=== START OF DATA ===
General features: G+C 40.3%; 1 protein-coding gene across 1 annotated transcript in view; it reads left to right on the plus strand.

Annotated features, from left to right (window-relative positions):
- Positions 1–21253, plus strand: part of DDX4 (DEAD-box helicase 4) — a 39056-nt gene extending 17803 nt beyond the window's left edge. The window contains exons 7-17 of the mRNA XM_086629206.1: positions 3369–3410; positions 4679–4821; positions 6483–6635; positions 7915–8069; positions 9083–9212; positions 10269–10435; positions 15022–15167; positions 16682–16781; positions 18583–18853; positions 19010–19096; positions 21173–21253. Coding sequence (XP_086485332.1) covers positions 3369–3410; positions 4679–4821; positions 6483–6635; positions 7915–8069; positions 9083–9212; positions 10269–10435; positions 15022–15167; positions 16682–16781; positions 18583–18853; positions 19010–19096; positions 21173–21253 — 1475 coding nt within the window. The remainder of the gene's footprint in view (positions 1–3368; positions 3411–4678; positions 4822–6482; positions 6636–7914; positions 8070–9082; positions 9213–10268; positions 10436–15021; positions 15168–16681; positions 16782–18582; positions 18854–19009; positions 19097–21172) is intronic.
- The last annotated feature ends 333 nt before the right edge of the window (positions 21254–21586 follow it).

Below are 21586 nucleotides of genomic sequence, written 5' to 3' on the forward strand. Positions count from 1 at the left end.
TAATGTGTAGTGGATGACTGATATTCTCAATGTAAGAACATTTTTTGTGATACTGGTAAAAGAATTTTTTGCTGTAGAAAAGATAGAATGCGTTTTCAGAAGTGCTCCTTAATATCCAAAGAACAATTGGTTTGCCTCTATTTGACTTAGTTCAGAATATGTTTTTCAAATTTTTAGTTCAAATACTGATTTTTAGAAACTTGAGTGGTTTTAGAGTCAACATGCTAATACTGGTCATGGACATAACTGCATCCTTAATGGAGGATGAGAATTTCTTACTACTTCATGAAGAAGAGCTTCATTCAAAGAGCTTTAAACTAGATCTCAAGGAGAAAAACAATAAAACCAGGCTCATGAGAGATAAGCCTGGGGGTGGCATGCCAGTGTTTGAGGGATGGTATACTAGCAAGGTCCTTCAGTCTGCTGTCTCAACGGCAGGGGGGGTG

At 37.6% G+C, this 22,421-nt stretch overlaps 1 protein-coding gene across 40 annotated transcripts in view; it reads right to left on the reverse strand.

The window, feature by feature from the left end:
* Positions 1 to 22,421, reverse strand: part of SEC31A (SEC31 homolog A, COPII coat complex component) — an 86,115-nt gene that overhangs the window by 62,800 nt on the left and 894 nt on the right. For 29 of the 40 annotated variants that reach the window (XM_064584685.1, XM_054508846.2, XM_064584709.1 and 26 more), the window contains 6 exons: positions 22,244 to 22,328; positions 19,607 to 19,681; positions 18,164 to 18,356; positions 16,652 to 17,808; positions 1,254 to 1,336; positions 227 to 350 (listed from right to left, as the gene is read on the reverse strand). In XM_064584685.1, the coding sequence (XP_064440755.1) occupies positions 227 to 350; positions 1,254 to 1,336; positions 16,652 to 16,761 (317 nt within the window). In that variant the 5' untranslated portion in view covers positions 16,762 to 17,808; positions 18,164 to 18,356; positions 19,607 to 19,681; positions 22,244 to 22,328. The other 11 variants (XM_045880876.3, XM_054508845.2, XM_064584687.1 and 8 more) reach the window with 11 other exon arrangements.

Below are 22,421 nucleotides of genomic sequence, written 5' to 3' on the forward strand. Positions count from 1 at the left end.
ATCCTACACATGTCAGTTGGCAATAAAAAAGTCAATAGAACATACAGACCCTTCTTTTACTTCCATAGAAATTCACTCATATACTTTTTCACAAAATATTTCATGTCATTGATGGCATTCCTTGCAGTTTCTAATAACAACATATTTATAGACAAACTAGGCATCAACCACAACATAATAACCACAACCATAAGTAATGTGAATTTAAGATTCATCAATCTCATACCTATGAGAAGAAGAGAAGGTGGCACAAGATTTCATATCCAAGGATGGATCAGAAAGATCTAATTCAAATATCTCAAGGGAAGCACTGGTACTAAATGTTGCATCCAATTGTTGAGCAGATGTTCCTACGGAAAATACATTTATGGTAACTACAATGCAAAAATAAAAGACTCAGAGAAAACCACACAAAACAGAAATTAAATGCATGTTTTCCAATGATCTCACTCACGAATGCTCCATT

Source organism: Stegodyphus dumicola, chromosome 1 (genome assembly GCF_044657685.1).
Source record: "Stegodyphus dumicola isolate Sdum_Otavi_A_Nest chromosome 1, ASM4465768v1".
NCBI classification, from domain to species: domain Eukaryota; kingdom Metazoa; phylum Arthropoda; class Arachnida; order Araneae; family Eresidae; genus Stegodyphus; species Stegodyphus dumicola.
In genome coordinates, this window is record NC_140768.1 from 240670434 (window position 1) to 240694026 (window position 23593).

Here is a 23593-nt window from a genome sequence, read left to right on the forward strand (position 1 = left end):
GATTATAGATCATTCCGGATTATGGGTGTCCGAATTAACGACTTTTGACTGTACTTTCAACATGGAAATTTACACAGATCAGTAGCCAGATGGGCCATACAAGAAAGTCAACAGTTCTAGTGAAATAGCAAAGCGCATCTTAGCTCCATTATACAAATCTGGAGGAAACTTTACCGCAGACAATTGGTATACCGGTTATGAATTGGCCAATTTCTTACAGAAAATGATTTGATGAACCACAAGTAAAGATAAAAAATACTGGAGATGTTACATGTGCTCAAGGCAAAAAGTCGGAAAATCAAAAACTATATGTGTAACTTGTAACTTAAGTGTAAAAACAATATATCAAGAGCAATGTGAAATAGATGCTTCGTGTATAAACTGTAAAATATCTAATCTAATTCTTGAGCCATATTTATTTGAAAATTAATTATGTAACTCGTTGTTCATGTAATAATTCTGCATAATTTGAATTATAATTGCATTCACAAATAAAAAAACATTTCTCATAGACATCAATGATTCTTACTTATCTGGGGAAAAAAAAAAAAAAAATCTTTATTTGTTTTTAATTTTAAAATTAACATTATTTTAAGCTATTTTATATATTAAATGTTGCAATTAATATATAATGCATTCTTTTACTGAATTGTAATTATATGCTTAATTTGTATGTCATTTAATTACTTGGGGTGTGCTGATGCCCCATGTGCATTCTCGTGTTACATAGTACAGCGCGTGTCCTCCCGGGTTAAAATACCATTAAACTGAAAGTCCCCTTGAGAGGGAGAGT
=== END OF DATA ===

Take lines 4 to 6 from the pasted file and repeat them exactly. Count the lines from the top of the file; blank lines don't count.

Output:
- The last annotated feature ends 333 nt before the right edge of the window (positions 21254–21586 follow it).

Below are 21586 nucleotides of genomic sequence, written 5' to 3' on the forward strand. Positions count from 1 at the left end.
TAATGTGTAGTGGATGACTGATATTCTCAATGTAAGAACATTTTTTGTGATACTGGTAAAAGAATTTTTTGCTGTAGAAAAGATAGAATGCGTTTTCAGAAGTGCTCCTTAATATCCAAAGAACAATTGGTTTGCCTCTATTTGACTTAGTTCAGAATATGTTTTTCAAATTTTTAGTTCAAATACTGATTTTTAGAAACTTGAGTGGTTTTAGAGTCAACATGCTAATACTGGTCATGGACATAACTGCATCCTTAATGGAGGATGAGAATTTCTTACTACTTCATGAAGAAGAGCTTCATTCAAAGAGCTTTAAACTAGATCTCAAGGAGAAAAACAATAAAACCAGGCTCATGAGAGATAAGCCTGGGGGTGGCATGCCAGTGTTTGAGGGATGGTATACTAGCAAGGTCCTTCAGTCTGCTGTCTCAACGGCAGGGGGGGTG